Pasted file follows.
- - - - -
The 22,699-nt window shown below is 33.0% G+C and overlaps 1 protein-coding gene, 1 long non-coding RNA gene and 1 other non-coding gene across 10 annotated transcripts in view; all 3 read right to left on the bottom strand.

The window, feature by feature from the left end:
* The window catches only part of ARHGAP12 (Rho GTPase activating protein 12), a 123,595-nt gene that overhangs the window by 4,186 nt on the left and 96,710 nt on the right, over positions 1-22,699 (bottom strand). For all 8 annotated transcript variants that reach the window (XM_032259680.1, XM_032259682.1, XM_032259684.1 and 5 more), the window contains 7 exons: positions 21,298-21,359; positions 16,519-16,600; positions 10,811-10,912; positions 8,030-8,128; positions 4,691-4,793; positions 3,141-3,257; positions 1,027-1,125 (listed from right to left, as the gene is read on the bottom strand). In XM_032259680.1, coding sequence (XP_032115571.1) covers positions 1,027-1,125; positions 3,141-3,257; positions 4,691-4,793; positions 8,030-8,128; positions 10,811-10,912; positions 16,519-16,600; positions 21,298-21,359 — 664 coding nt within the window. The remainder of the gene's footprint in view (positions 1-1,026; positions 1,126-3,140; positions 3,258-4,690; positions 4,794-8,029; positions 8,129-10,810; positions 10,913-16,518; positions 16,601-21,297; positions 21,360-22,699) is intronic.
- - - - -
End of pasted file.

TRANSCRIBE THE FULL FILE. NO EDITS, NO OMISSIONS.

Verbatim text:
The 22,699-nt window shown below is 33.0% G+C and overlaps 1 protein-coding gene, 1 long non-coding RNA gene and 1 other non-coding gene across 10 annotated transcripts in view; all 3 read right to left on the bottom strand.

The window, feature by feature from the left end:
* The window catches only part of ARHGAP12 (Rho GTPase activating protein 12), a 123,595-nt gene that overhangs the window by 4,186 nt on the left and 96,710 nt on the right, over positions 1-22,699 (bottom strand). For all 8 annotated transcript variants that reach the window (XM_032259680.1, XM_032259682.1, XM_032259684.1 and 5 more), the window contains 7 exons: positions 21,298-21,359; positions 16,519-16,600; positions 10,811-10,912; positions 8,030-8,128; positions 4,691-4,793; positions 3,141-3,257; positions 1,027-1,125 (listed from right to left, as the gene is read on the bottom strand). In XM_032259680.1, coding sequence (XP_032115571.1) covers positions 1,027-1,125; positions 3,141-3,257; positions 4,691-4,793; positions 8,030-8,128; positions 10,811-10,912; positions 16,519-16,600; positions 21,298-21,359 — 664 coding nt within the window. The remainder of the gene's footprint in view (positions 1-1,026; positions 1,126-3,140; positions 3,258-4,690; positions 4,794-8,029; positions 8,129-10,810; positions 10,913-16,518; positions 16,601-21,297; positions 21,360-22,699) is intronic.